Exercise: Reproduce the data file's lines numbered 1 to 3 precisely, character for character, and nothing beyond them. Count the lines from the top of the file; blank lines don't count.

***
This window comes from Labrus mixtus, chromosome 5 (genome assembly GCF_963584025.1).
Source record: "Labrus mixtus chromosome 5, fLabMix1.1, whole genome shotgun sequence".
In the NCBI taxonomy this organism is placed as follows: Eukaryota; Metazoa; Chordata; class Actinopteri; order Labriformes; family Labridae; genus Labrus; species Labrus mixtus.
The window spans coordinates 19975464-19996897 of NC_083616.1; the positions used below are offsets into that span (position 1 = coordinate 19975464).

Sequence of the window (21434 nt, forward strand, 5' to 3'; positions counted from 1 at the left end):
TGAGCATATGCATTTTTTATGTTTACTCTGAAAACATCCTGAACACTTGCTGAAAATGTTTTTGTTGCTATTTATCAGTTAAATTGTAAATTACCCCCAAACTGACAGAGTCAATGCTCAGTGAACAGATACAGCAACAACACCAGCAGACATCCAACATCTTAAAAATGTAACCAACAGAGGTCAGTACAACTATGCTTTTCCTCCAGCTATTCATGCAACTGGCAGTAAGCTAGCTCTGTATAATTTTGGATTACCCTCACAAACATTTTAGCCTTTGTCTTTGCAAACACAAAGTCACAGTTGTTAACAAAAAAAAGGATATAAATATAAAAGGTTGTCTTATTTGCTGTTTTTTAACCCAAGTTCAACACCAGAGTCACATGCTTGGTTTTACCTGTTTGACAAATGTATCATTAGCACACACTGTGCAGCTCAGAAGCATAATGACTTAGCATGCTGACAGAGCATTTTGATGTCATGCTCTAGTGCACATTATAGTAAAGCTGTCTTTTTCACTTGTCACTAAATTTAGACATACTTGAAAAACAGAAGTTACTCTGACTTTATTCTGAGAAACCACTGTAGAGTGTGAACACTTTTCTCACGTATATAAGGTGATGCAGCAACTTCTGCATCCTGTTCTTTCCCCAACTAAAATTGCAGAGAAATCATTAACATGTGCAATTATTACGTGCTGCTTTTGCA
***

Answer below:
This window comes from Labrus mixtus, chromosome 5 (genome assembly GCF_963584025.1).
Source record: "Labrus mixtus chromosome 5, fLabMix1.1, whole genome shotgun sequence".
In the NCBI taxonomy this organism is placed as follows: Eukaryota; Metazoa; Chordata; class Actinopteri; order Labriformes; family Labridae; genus Labrus; species Labrus mixtus.